This story was originally published in the November 2017 issue of Marijuana Venture, on sale now.The Pennsylvania Legislature’s painstaking efforts and the hopes of thousands of suffering patients came into jeopardy recently as multiple lawsuits and state agency decisions threatened to halt the commonwealth’s fledgling medical marijuana program.
One attack on the medical marijuana program came when Keystone ReLeaf, a grower/processor applicant that failed to win a permit in the first round, filed a lawsuit against the state Department of Health seeking an injunction against the entire medical marijuana program and a rescindment of all permits already issued. ReLeaf alleges that the Department of Health’s process lacked “transparency” and was carried out in a “secretive” and “opaque” manner. The company argues that no applicant obtained a “fair” or “meaningful administrative review of a permit application denial.”
ReLeaf’s lawsuit did not go unchallenged. State Senator Daylin Leach, the original author and prime sponsor of the state’s medical marijuana legalization bill, published a heart-wrenching letter imploring ReLeaf’s attorney not to seek the remedy of staying the entire medical marijuana program. Senator Leach stated in his letter: “If the entire program is delayed, people will be forced to needlessly endure excruciating pain, agony, and, in some cases, death. As your client is surely aware, among the patients medical marijuana will help are small children with life-threatening seizure disorders, cancer patients who are too sick to continue their life-saving chemotherapy treatments, and veterans who, after serving our nation in combat now suffer from Post-Traumatic Stress Disorder, are committing suicide at an alarming and historically unprecedented rate.”
Senator Leach also points out the well-documented 25% reduction in opioid use in states that have legalized medical marijuana.
He says that ReLeaf should be free to file a complaint for financial damages, if the company feels it has suffered a loss due to being unjustly judged in its applications.
However, ReLeaf was not unjustly judged in its application; in fact, it was not judged at all.
ReLeaf submitted its application two days late, according to the Pennsylvania Office of Open Records in its decision to reject the initial lawsuit. Failing to submit an application on time was grounds for an automatic rejection.
Another attack on the Department of Health’s process came in September, when the Office of Open Records determined, in response to an appeal by the Reading Eagle newspaper, that the Department of Health failed to make a “good faith effort” in determining which portions of the applications could legally be redacted under the state’s right-to-know law.
Recognizing the right-to-know deadline challenges faced by the Department of Health, the Office of Open Records allowed seven days for the department to submit a timeframe on how long it would take to re-review all the applications’ redactions — an exercise that would include the review of more than 300,000 pages.
The Office of Open Records’ concern was that the Department of Health, which “bears the burden of proving the applicability of any cited exemptions” to the presumption that all records in the commonwealth’s possession are public, skirted its responsibility by allowing applicants to redact their own applications. Some applicants redacted almost the entirety of their applications with no legal justification cited.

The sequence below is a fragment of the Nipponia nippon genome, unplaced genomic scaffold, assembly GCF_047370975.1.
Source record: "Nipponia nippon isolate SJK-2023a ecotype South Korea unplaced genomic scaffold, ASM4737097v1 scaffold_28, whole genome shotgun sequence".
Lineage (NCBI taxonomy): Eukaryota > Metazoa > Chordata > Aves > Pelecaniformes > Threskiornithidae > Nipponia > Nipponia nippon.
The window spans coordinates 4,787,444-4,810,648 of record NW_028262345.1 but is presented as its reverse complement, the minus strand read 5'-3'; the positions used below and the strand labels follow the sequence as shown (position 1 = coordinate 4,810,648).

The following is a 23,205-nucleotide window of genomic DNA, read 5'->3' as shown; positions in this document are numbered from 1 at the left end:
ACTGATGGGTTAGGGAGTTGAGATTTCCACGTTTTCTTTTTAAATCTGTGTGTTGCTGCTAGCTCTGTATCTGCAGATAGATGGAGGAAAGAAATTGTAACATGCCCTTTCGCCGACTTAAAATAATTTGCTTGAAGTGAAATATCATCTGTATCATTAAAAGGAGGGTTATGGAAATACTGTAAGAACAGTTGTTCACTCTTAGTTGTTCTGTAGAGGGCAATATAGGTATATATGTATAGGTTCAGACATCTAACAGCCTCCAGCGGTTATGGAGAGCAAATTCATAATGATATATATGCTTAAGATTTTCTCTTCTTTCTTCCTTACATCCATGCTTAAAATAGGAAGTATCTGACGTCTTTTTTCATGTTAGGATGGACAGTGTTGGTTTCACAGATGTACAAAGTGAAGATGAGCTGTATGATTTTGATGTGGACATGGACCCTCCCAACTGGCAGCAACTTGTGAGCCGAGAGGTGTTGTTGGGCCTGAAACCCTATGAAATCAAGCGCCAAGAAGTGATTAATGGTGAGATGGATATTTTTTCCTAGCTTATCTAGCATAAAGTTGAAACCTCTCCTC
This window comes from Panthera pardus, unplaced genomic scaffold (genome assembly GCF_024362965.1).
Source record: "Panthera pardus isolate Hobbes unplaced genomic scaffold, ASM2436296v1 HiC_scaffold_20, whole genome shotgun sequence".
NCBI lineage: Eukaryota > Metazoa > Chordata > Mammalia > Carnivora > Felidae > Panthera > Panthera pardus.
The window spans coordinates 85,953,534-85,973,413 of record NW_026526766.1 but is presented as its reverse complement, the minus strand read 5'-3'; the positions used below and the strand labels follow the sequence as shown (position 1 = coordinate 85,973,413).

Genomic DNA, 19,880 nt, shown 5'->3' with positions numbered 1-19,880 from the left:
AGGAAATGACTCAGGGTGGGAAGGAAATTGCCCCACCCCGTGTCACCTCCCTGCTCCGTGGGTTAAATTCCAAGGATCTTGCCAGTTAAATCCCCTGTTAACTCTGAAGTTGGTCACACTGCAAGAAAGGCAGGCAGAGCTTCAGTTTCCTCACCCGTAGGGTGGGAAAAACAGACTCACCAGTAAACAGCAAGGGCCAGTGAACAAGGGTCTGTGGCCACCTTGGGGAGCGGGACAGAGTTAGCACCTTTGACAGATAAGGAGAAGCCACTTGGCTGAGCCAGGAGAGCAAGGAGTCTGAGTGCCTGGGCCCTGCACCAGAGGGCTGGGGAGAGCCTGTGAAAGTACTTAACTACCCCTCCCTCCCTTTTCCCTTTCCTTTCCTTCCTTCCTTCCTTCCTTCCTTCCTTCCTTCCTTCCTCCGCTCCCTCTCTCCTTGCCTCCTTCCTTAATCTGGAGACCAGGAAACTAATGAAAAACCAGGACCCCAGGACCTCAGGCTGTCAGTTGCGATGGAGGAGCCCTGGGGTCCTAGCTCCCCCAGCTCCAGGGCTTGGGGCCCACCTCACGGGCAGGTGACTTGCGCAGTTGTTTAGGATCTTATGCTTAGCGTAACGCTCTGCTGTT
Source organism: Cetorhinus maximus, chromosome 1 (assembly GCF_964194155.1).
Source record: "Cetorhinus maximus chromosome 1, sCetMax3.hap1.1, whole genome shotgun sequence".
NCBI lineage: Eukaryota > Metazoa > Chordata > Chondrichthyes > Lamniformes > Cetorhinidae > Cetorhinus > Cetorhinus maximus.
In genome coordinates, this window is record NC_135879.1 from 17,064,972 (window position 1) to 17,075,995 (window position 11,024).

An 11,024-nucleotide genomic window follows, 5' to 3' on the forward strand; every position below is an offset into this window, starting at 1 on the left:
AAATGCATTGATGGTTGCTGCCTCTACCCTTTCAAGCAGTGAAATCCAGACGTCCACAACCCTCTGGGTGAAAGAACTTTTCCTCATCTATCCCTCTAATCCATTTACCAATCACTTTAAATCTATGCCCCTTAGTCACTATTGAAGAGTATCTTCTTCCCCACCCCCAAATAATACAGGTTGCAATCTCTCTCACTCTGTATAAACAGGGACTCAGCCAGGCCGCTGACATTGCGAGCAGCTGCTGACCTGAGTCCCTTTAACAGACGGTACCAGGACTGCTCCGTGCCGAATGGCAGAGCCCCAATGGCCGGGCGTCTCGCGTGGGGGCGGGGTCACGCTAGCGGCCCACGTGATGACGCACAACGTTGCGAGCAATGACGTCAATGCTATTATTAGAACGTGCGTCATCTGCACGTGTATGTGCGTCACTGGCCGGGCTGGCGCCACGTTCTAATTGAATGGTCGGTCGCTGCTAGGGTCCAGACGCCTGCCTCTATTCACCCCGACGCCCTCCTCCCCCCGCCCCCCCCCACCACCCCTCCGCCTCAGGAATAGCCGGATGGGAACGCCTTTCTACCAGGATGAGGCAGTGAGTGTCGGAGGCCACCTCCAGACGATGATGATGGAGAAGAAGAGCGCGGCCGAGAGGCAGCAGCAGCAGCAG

Significantly, the Office of Open Records decision could order most, if not all, of the applications to be redacted. Applicants put hundreds of hours and tens of thousands of dollars into developing their applications and business plans. If the Department of Health is left to fight this on its own, proprietary and highly competitive information about business plans may be disclosed not only to the public, but to other competitors. Right-to-know disclosure rules provide an exemption for a “record that constitutes or reveals a trade secret or confidential proprietary information,” so some applicants may fare better as their redactions were made under, and cited to, laws that protect this type of information.
There are several additional right-to-know requests still pending, which has led some of the applicants, who are in jeopardy of their applications being disclosed, to fight instead of negotiate. Negotiation usually comes during some type of mediation, but with so many right-to-know requesters, there is the danger of continually giving away sections of the application until all sections are disclosed. One successful applicant opined that mediation was the equivalent of “death by a thousand cuts.”
Pennsylvania’s medical marijuana program is strong. Forged by the Legislature’s prudent analysis of all that came before it and galvanized by true advocates of the patients who need it as an alternative to harsh or ineffective pharmaceuticals, Pennsylvania’s medical marijuana program is likely to withstand the legal challenges currently foisted upon it — but at what cost?
Judith D. Cassel of Cannabis Law PA (cannabislawpa.com) provides legal guidance to cultivators, dispensaries, other related businesses, universities, health care organizations and practitioners navigating the regulatory landscape of medical marijuana. Utilizing her past experience as a corporate executive and small business owner, she works extensively in commercial legal matters involving application drafting, entity formation, financing, contract negotiations, sales and leasing transactions and litigation.